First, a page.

Hospice by Ed MartinAudio version <a href="http://ripr.org/post/hospice-0" target="_blank">www.ripr.org</a>On an early June day, I paid a visit to a dying patient who was in the late stages of ALS (“Lou Gehrig’s Disease”). As was his wish, he was cared for by his devoted wife and daughter at home, with the help of a local hospice program where I serve as chief medical officer. During my visit, the patient’s daughter gently sat on her father’s bed, opened a Father’s Day card addressed to him, and read the most personal and heartfelt message I have ever heard. She told him in great detail what a wonderful father he had been, how she had always loved and admired him, and how much he meant to her. She thanked him for everything he had done for her and let him know what an important part of her life he had been. By the time she finished, all of us in the room were moved to tears. The patient died moments later.A career in hospice care may seem like a peculiar choice to some. For me, it has been life-changing. As a hospice physician for nearly 20 years, I know from personal experience that the moments at the end of life’s journey are often the most meaningful and precious — not just for the patient, but for the family members and healthcare providers who are there to witness and share them. I have learned far more about “living” from my patients and their families than I ever imagined possible.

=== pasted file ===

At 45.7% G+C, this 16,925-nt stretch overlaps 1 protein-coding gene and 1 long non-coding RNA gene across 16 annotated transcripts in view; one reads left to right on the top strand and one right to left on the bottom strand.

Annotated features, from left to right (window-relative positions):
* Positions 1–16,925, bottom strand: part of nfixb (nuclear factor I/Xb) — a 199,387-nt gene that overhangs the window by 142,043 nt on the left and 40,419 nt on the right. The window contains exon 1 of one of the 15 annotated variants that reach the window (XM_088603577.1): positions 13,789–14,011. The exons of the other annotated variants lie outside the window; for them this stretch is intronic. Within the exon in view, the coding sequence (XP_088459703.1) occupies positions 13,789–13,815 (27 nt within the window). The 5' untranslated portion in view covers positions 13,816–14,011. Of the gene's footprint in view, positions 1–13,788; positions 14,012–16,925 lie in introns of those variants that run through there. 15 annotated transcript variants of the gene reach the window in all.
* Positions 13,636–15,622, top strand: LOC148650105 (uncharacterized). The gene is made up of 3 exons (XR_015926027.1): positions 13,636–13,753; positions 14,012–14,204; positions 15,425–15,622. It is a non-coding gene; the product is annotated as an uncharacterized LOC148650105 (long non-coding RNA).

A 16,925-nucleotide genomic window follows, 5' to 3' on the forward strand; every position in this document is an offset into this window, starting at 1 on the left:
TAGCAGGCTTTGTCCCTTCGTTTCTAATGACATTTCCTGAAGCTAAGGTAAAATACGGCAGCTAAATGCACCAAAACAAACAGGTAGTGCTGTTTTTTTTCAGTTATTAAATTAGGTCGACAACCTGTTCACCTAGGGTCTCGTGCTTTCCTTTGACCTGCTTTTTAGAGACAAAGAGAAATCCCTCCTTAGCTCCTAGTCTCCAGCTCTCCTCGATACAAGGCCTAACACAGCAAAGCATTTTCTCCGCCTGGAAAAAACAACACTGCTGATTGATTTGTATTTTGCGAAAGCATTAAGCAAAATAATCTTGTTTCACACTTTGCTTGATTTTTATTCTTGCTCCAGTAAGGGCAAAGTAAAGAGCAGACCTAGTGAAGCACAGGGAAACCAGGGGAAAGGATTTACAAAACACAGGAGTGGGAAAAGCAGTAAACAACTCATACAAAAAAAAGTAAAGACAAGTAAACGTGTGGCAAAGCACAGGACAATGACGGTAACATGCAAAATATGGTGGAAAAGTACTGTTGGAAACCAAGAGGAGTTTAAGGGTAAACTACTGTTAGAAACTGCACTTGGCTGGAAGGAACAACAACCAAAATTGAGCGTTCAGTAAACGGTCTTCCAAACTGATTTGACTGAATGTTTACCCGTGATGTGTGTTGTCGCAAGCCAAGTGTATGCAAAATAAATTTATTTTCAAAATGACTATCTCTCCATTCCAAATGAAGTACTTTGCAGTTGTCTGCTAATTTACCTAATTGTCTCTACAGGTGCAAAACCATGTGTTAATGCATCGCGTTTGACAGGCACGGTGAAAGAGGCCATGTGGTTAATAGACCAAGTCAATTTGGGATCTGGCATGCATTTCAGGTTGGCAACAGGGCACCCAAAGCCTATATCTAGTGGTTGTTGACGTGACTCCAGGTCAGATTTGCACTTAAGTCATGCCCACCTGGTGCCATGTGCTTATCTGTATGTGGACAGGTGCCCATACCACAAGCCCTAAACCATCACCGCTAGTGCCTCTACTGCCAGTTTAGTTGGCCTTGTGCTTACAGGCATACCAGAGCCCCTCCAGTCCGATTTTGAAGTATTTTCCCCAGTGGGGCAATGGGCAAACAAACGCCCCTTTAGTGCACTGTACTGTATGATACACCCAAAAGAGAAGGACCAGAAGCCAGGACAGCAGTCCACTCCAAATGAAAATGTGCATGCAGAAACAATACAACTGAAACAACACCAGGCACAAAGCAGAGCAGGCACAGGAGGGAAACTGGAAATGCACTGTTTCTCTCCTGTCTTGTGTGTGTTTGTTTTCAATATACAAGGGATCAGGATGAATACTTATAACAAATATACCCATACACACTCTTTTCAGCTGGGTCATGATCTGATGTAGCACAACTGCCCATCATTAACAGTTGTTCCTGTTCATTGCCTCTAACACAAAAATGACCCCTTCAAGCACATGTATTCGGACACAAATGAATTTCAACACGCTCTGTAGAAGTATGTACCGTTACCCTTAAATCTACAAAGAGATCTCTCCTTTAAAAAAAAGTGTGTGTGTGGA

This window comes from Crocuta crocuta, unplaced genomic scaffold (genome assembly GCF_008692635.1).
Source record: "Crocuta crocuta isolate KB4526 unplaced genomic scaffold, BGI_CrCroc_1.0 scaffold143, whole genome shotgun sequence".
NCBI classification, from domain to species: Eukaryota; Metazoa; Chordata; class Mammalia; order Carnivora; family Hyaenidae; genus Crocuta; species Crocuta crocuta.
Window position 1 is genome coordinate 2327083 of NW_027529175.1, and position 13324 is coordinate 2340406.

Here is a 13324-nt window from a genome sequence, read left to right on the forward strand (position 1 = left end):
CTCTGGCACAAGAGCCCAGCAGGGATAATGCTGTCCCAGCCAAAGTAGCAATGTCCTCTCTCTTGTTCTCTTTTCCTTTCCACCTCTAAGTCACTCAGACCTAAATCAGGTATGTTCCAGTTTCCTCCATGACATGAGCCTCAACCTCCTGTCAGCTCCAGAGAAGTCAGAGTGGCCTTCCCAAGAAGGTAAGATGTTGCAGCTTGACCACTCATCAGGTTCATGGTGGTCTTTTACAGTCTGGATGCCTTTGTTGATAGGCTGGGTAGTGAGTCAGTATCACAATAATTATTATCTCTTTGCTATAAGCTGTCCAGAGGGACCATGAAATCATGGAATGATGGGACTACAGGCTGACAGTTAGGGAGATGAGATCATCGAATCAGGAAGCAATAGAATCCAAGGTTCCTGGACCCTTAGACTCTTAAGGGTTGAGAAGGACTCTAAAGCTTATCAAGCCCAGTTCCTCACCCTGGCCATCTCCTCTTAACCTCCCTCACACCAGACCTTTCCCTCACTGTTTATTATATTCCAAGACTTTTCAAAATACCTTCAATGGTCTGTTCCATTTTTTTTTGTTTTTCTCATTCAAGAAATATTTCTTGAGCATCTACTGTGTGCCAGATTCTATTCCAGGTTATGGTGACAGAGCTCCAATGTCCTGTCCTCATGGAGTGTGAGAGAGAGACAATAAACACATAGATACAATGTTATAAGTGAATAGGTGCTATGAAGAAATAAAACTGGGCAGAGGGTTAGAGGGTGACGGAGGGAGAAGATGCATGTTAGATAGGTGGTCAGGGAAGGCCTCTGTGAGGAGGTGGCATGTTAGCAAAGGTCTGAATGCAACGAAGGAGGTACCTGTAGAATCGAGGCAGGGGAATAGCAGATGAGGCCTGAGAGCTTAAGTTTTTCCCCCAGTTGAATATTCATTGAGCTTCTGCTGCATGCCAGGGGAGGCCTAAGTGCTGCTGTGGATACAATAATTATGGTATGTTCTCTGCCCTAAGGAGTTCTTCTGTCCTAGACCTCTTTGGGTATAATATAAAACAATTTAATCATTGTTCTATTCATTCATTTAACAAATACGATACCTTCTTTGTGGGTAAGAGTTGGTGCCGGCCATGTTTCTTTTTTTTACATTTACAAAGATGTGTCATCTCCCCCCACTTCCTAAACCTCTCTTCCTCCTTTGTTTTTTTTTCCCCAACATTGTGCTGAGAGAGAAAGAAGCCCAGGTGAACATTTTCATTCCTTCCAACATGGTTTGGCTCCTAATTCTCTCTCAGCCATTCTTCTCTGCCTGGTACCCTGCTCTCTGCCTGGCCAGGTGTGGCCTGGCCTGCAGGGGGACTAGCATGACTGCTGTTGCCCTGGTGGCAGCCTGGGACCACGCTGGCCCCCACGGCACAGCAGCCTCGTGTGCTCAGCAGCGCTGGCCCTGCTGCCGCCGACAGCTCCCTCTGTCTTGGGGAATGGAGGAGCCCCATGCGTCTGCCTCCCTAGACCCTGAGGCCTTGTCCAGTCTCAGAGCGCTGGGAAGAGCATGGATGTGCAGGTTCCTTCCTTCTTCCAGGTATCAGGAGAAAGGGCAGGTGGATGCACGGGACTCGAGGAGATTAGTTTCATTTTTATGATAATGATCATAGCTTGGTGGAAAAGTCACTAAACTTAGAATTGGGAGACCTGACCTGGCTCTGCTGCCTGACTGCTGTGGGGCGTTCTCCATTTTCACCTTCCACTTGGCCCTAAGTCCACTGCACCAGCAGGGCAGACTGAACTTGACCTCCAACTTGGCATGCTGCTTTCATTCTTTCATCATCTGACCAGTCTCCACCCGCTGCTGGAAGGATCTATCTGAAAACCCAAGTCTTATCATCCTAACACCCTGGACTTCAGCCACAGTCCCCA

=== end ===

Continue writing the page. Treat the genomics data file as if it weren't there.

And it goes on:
After my visit with that patient on that early June day, I reflected on how fortunate I was that my own parents were in good health. I then thought about the Father’s Day card I recently prepared to mail to my father, on which I had written, “Have a great day. See you soon.” That card was never mailed. Instead, my Father’s Day card conveyed all of the things I had left unsaid for too many years -- how much I loved my father, how he had played such a significant role in my life, how he influenced my career choice, and how he affected my approach to patients. Inspired by my patient’s daughter, I let my father know just how wonderful a father and teacher he had been.
This story is representative of the relationships that hospice physicians, nurses, hospice aides, social workers, grief counselors, chaplains, and volunteers form with patients and their families each day. There is great reciprocity in helping individuals at the end of life. There is something to be learned from every encounter — no matter how brief -- with every family. Indeed, these encounters have changed my life.